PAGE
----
Effective Communication

guestbloggerGraham Jones (Surrey, BC, IT Professional)

Recently I was having a “serious” conversation with my son and it was progressing as usual, ie. not going much of anywhere. As the frustration level was rising I said to him, “you need to work on your Active Listening skills”. This was met with the familiar and “helpful” response of, “huh!”.  I explained “Active Listening” is the process of:

  • “Hearing the words”
  • Analyze for meaning
  • Paraphrase to indicate what you think you heard, ie. “feedback”

I hesitate to say that my attempts at achieving improved communication with my son were successful. I can only hope in time he will see the mutual benefit. It did get me thinking about the challenges of communication and the factors which influence our degree of success. How often do we effectively and efficiently communicate verbally? If we take the steps above in turn we can consider those factors which affect success and failure.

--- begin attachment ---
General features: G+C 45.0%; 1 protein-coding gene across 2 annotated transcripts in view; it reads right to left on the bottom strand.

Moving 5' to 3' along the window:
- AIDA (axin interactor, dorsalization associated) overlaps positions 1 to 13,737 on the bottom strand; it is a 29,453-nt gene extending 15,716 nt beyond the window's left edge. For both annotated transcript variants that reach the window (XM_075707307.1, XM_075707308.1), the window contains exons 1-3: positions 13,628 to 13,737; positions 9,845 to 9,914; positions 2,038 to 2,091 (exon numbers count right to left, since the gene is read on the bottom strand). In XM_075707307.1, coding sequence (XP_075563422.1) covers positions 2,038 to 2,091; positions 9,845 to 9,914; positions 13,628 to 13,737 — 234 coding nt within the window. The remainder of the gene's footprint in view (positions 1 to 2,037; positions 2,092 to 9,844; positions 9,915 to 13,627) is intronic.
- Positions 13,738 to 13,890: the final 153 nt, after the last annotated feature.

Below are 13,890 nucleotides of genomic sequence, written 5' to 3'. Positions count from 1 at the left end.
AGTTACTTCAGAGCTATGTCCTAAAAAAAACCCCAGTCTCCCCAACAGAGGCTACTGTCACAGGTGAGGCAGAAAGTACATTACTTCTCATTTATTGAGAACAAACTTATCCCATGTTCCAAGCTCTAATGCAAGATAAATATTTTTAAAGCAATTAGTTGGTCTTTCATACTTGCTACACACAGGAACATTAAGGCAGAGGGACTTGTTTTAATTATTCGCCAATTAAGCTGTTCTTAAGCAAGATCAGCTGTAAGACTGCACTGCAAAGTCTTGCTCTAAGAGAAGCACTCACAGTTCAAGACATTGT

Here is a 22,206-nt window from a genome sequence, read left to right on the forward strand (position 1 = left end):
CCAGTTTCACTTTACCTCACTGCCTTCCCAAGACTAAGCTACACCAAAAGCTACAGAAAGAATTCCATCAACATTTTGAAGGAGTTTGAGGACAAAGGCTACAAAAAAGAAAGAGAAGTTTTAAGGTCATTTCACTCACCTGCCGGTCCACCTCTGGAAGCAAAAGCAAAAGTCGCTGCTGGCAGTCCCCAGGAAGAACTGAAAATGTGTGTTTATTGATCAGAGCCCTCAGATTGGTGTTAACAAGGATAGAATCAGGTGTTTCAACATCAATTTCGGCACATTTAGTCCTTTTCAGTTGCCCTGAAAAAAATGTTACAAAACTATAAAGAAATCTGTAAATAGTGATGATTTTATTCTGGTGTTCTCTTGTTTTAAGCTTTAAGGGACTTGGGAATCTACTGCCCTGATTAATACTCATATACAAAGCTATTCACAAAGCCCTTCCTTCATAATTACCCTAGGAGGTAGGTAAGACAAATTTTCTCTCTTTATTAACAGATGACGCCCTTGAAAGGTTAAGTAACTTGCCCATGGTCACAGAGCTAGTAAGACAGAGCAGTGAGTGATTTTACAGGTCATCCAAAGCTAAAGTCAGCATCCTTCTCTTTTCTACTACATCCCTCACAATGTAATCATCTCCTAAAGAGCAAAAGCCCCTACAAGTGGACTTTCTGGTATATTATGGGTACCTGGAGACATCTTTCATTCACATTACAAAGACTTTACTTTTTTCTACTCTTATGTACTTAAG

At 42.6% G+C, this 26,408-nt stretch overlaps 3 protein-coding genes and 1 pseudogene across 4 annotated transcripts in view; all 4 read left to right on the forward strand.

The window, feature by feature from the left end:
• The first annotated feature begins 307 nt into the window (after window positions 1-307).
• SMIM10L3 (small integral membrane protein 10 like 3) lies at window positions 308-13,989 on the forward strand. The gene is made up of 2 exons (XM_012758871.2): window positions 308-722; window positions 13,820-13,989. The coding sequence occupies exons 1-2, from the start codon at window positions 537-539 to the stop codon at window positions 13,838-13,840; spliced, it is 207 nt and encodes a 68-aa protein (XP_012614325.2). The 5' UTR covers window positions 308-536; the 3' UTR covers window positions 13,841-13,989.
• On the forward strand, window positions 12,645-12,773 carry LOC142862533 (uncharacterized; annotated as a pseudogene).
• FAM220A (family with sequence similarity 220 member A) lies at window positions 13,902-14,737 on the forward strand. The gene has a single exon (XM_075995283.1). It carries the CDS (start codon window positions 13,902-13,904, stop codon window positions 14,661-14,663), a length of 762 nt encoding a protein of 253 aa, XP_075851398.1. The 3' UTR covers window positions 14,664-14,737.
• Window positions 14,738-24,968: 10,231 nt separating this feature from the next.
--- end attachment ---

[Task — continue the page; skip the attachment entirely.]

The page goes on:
"Hearing The Words"

This seems pretty straightforward assuming that we have no physical disability which must be accommodated for those who unfortunately have such difficulties. Our autonomic systems may sense the air vibrations which represent the sounds that are made but “hearing the words” has a wider implication. The “physical and emotional” environment and “language and expression” have a substantial effect on whether those sounds pass “undistorted” or “unfiltered” to our processing system. The physical environment can be too hot, too cold, too noisy, etc.. The “emotional” environment can be affected by whether it is work or family, or a specific individual or group. Factors include age, religion, politics, ethnic origin, history, personality, etc.. “Language and expression” has an influence by virtue of education, vocabulary, accent and dialect.